Monthly faith reflections from Pastor Clark.
“To put up with or endure” is the first definition of abide In English. And are these days not a test of endurance?
I am often:
I am often also:
It takes discipline to receive both, to deny neither, to not react compulsively, to respond wholeheartedly, and to trust. This is the test of endurance: not to survive or merely “put up with” but to do in this difficult season what Jesus did and taught.
Run the race and never give up
“Abide in me as I abide in you” includes Hebrews 12, 1st Corinthians 9, and 2nd Timothy 4. (Go read them.)
“…let us run with perseverance the race that is set before us…”
“Do you not know that in a race the runners all compete, but only one receives the prize? Run in such a way that you may win it.”
“I solemnly urge you: proclaim the message; be persistent whether the time is favorable or unfavorable…”
Not all of us can or do run. Not many of us call ourselves runners. But use your hearts and hear the call.
I raced in the Quad Cities Triathlon twice. While I was in training, experienced triathletes gave me this advice.
“You can train before you race, or you can train while you’re racing.”
“Train in all weather because you’ll race in all weather.”
Our race is not for toilet paper or to avoid COVID or even to live long lives. Our race is to love God with all our heart, mind, and strength, and to love our neighbor as ourselves. The “weather” is bad and all of us are training while racing (i.e., we weren’t prepared for this), but Christ calls all the same, “Abide in me as I abide in you.”
More to the race: from me to We
I receive this pandemic as a judgment against us. Not in the way Christians so often do, scapegoating the few and exalting themselves while turning God into a torturer or mass-murderer.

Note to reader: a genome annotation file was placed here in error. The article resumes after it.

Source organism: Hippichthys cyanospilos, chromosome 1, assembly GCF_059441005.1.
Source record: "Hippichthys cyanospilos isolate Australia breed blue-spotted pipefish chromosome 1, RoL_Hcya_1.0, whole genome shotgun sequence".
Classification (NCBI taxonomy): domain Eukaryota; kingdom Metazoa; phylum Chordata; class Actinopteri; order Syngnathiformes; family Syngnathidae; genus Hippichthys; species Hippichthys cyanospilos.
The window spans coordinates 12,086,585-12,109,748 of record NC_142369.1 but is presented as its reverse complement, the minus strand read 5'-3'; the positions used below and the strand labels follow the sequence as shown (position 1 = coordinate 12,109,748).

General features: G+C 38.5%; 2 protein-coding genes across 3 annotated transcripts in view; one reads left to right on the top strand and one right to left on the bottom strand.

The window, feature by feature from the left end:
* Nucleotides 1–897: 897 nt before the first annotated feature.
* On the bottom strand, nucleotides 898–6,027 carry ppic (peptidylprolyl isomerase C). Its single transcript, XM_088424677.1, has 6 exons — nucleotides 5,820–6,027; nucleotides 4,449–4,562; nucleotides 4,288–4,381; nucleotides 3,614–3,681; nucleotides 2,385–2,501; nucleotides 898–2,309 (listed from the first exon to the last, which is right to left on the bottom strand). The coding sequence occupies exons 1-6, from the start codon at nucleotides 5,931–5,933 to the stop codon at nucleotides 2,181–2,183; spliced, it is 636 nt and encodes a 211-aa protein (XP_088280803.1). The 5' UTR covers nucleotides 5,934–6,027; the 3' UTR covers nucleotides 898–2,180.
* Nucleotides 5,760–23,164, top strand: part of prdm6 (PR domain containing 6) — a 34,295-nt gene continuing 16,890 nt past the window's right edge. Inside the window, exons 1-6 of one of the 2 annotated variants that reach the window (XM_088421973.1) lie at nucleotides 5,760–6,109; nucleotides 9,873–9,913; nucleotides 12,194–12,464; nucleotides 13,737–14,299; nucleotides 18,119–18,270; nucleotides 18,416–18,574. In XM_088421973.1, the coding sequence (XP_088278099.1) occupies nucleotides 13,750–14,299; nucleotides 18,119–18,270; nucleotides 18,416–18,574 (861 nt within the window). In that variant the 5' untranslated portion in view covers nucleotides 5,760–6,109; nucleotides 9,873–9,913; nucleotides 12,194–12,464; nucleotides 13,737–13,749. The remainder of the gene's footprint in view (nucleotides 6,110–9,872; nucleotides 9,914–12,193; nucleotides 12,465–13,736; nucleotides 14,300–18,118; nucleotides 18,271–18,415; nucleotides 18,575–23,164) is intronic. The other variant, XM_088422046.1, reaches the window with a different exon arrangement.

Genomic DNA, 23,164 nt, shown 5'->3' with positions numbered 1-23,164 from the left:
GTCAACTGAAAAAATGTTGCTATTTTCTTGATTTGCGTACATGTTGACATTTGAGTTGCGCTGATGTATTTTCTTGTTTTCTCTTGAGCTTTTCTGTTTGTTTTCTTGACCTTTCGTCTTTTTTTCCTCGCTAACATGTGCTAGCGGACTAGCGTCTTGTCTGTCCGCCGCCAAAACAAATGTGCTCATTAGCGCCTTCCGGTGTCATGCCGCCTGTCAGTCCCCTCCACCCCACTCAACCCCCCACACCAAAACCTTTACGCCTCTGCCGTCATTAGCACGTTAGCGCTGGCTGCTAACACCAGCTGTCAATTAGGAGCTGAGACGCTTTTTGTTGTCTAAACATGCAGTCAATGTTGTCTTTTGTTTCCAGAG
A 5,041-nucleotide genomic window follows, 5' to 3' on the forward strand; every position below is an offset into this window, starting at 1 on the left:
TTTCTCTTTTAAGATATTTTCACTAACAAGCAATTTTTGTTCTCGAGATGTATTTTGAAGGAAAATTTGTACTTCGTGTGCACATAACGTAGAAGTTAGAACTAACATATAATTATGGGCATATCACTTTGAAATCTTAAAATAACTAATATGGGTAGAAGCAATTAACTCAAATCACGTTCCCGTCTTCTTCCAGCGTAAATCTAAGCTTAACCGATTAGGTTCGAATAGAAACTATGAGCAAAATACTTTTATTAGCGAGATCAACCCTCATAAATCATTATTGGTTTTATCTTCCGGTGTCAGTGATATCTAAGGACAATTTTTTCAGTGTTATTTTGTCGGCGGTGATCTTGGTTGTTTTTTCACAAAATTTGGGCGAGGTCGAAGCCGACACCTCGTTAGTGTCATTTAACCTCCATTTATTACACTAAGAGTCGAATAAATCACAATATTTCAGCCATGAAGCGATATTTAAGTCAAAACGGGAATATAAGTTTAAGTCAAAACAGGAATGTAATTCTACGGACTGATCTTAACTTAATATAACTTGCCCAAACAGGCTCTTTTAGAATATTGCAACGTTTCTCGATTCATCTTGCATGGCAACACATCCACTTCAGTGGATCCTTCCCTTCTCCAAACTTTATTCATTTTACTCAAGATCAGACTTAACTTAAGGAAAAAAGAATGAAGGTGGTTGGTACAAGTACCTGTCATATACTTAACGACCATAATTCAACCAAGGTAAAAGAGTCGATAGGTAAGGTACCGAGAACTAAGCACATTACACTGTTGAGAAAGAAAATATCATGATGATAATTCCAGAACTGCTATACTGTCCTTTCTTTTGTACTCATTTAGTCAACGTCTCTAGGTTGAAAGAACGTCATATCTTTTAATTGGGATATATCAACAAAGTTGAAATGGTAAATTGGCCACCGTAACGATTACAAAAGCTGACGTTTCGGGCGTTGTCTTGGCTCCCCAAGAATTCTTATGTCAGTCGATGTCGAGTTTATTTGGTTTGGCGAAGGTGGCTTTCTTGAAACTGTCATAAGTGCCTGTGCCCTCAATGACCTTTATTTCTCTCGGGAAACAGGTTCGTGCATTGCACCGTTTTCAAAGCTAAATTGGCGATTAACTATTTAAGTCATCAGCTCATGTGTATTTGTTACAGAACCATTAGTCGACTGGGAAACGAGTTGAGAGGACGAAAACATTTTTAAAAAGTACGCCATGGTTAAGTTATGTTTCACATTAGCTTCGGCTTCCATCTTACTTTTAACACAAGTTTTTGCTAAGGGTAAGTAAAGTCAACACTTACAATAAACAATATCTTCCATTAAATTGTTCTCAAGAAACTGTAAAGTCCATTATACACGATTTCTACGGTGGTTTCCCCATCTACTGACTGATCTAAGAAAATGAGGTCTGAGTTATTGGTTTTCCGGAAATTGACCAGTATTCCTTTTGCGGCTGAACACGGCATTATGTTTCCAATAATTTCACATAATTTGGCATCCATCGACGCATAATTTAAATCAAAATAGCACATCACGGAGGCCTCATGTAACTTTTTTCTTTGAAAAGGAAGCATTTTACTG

God did not send the virus to punish anyone. Instead, we are the punishing ones, through our generations-long, bipartisan lack of care for our sisters and brothers. Which is really our insistence that caring should only be done in private, not on the public, collective level. The latter is where we decide who works in meat-packing plants and who can work from home; who has preexisting conditions that put them at higher risk and who has the time, money, and access to good food and medical care to be healthy; who succeeds in school and who goes to prison, whether healthcare workers have the supplies they need and whether we have enough tests and who gets loans and relief money, etc.
“Am I my brother’s keeper?” was Cain’s dismissive question for God. “And the Lord said to Cain, ‘What have you done? Listen; your brother’s blood is crying out to me from the ground!’”
To abide in Christ in these days of testing includes accepting humbly that we are part of the whole which has failed so many. And we are part of the possibility of a new way to be a nation together, creating infrastructures of love for the lost and least, the stranger and the poor, the oppressed, the orphan, and the widow.
the Race after the race
The church I long for struggles “to provoke one other”—and the world—"to love and good deeds,” including in public. Isn’t it love when schools continue to provide meals to kids that need them, even when school is cancelled? So much more love is possible.
Hope in Action’s work for a permanent bathroom in Clinton Park is valuable in itself and is training for even greater work in this direction. This is also true for this congregation’s long tradition of feeding ministries.
When we’re done running this race—enduring isolation, disease, and death—there is another race ahead (which is the same race) to be transformed and to be transformers in love. This is our gift and calling as resurrection people. Christ abiding in us and us abiding in Christ means we’re never alone in that work of love, on the smallest and the largest scales.
Thanks be to God.
Pastor Clark Olson-Smith
Abide. It’s the Gospel of John’s definition of Jesus and this Gospel’s definition of us. The abiding is mutual. Disciples abide too.